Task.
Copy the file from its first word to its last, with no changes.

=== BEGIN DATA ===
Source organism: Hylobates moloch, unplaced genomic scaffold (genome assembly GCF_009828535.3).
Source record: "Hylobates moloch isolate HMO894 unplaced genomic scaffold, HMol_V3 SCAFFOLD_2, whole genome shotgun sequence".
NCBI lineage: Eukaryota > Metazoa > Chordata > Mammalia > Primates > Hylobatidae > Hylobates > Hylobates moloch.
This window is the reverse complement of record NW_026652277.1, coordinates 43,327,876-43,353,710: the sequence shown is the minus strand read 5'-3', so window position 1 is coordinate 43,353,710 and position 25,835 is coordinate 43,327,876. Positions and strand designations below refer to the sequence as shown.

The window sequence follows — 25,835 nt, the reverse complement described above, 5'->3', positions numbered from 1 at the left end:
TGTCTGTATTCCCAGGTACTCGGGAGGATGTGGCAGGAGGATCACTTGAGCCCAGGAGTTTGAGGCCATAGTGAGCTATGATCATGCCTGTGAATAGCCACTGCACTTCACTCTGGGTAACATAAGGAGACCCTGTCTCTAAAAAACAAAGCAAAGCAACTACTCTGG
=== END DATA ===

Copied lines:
Source organism: Hylobates moloch, unplaced genomic scaffold (genome assembly GCF_009828535.3).
Source record: "Hylobates moloch isolate HMO894 unplaced genomic scaffold, HMol_V3 SCAFFOLD_2, whole genome shotgun sequence".
NCBI lineage: Eukaryota > Metazoa > Chordata > Mammalia > Primates > Hylobatidae > Hylobates > Hylobates moloch.
This window is the reverse complement of record NW_026652277.1, coordinates 43,327,876-43,353,710: the sequence shown is the minus strand read 5'-3', so window position 1 is coordinate 43,353,710 and position 25,835 is coordinate 43,327,876. Positions and strand designations below refer to the sequence as shown.

The window sequence follows — 25,835 nt, the reverse complement described above, 5'->3', positions numbered from 1 at the left end:
TGTCTGTATTCCCAGGTACTCGGGAGGATGTGGCAGGAGGATCACTTGAGCCCAGGAGTTTGAGGCCATAGTGAGCTATGATCATGCCTGTGAATAGCCACTGCACTTCACTCTGGGTAACATAAGGAGACCCTGTCTCTAAAAAACAAAGCAAAGCAACTACTCTGG